Another less common but potential risk of psilocybin use is the possibility of re-experiencing the effects of the drug days, weeks, or years after using it. Even if, at the time, the trip was a pleasant one, the flashbacks of it can be distressing. If flashbacks become disruptive or debilitating, you may be diagnosed with hallucinogen persisting perception disorder (HPPD). More research is needed to understand why HPPD occurs and who may be at higher risk for developing negative flashbacks (Johnson, 2008).

Psilocybin warnings

Since psilocybin is still a banned substance, the FDA doesn’t provide any guidelines for its use. That being said, clinical researchers typically exclude people with certain medical conditions from participating in clinical trials of psilocybin. Based on this, it’s particularly unsafe for people with the following conditions to take psilocybin mushrooms (Johnson, 2017):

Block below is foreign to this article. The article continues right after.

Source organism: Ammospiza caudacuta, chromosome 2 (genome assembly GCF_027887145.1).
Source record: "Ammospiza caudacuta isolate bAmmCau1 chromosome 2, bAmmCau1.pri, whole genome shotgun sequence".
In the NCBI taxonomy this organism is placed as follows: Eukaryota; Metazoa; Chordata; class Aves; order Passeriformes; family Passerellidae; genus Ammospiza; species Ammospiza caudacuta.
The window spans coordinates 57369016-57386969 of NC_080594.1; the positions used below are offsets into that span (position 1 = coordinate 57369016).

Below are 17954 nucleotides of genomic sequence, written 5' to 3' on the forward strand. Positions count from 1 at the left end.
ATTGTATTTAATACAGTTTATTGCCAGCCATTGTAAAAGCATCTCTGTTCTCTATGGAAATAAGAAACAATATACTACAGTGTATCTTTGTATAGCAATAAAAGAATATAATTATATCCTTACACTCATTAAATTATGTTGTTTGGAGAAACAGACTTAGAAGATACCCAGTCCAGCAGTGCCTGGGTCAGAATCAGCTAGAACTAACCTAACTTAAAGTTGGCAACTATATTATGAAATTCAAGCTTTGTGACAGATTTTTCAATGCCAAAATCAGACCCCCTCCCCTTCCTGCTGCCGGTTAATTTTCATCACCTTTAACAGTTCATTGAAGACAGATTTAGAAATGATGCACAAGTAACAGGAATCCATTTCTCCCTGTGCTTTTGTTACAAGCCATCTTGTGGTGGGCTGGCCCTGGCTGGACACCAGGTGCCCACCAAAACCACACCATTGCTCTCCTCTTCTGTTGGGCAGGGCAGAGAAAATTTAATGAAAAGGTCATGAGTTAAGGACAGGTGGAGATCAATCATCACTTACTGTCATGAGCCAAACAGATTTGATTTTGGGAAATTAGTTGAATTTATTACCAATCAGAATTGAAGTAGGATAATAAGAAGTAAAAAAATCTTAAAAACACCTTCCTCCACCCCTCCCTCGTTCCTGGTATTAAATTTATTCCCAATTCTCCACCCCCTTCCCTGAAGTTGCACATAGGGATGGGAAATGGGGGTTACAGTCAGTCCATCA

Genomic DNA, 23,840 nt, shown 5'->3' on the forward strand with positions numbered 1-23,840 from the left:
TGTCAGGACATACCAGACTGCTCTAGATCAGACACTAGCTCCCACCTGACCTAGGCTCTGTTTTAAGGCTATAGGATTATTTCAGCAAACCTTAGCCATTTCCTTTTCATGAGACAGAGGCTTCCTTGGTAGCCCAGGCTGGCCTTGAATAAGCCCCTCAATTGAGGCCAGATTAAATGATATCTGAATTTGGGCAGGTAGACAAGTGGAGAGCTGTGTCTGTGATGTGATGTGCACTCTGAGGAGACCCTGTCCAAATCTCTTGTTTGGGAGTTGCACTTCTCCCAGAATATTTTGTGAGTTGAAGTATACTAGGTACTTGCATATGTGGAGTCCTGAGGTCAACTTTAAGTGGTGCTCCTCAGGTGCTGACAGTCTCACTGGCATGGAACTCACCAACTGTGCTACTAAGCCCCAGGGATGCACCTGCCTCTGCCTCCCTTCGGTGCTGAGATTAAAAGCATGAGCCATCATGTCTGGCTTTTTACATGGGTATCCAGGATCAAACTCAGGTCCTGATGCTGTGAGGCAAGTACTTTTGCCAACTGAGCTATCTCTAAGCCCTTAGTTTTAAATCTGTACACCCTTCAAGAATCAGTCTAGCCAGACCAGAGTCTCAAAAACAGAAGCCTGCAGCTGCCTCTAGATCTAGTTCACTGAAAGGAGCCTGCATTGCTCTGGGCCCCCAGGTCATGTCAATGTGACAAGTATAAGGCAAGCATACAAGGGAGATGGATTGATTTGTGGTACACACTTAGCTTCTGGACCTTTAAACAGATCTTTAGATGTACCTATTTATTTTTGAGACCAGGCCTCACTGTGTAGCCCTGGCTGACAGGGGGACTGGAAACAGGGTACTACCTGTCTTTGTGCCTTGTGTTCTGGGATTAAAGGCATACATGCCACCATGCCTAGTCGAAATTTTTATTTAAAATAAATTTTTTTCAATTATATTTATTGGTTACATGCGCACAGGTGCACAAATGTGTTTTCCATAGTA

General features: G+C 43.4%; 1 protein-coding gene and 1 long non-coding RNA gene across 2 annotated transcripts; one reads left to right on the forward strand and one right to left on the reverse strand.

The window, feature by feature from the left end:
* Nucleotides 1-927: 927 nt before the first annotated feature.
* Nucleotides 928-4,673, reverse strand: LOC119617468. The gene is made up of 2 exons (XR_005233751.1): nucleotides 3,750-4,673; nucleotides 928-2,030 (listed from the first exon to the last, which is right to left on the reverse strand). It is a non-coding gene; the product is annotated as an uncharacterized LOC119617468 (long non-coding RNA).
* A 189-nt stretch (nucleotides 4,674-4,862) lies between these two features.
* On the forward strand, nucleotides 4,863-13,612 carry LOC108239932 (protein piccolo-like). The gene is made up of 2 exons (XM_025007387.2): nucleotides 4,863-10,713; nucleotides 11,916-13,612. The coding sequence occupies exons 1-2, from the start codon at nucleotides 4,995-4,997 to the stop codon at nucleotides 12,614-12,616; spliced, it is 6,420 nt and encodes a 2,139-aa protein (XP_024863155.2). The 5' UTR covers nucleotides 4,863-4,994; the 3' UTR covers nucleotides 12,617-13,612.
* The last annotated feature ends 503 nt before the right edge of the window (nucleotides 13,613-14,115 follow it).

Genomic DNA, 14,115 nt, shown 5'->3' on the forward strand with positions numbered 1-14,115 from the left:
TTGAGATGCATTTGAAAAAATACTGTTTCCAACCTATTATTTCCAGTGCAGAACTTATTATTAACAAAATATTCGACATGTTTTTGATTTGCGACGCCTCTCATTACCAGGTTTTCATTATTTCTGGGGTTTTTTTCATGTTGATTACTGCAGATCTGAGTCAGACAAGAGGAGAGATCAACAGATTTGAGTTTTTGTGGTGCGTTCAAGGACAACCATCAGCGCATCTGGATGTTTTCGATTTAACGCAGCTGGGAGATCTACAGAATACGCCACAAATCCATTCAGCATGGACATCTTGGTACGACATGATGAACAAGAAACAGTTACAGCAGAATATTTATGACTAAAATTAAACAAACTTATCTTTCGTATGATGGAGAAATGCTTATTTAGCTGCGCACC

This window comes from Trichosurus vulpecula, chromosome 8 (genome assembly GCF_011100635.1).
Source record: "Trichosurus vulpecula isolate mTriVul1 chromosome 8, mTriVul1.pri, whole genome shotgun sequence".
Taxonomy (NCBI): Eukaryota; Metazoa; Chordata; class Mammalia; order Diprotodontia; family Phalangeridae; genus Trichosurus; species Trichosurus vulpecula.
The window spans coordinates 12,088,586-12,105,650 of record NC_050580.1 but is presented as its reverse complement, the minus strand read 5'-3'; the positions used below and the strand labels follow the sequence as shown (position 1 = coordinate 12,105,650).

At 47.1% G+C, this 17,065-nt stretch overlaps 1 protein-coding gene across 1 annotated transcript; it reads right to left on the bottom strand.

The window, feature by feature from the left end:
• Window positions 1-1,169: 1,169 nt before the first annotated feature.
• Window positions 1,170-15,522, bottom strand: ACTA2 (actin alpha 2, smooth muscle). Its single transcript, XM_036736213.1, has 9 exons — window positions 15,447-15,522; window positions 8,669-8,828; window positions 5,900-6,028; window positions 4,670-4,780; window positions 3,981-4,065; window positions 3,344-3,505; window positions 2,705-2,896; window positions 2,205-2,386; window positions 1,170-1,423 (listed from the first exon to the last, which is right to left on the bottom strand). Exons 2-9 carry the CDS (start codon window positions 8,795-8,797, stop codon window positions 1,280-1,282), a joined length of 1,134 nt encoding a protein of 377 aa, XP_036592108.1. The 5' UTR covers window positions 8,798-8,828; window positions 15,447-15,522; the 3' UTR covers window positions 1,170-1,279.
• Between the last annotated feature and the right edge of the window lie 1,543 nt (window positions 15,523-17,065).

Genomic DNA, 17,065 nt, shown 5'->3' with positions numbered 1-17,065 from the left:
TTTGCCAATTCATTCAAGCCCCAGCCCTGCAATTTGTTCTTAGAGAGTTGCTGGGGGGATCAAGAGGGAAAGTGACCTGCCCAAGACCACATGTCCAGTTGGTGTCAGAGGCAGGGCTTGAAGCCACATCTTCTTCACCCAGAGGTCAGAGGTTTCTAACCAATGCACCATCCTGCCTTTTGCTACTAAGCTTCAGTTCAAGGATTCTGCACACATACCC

• Psychosis. It may be unsafe for people diagnosed with psychosis, schizophrenia, bipolar 1 or 2 disorder, or similar mental health conditions to use psilocybin. This is because of the increased risk of prolonged reactions that could last for days or even months.

  • Heart problems. Psilocybin could be risky for people with high blood pressure or other types of heart disease. According to a study, consuming psilocybin causes a temporary increase in blood pressure (Hasler, 2003). 

  • Pregnancy or breastfeeding. Psilocybin’s effects on pregnancy or breastfeeding are unknown and should be avoided (Scott, 2010).

  • Medication use. Psilocybin-containing mushrooms are not recommended for people taking certain medications, which can alter the effects of hallucinogenic substances. Some examples include (Johnson, 2017; Bonson, 1996):

Mushroom toxicity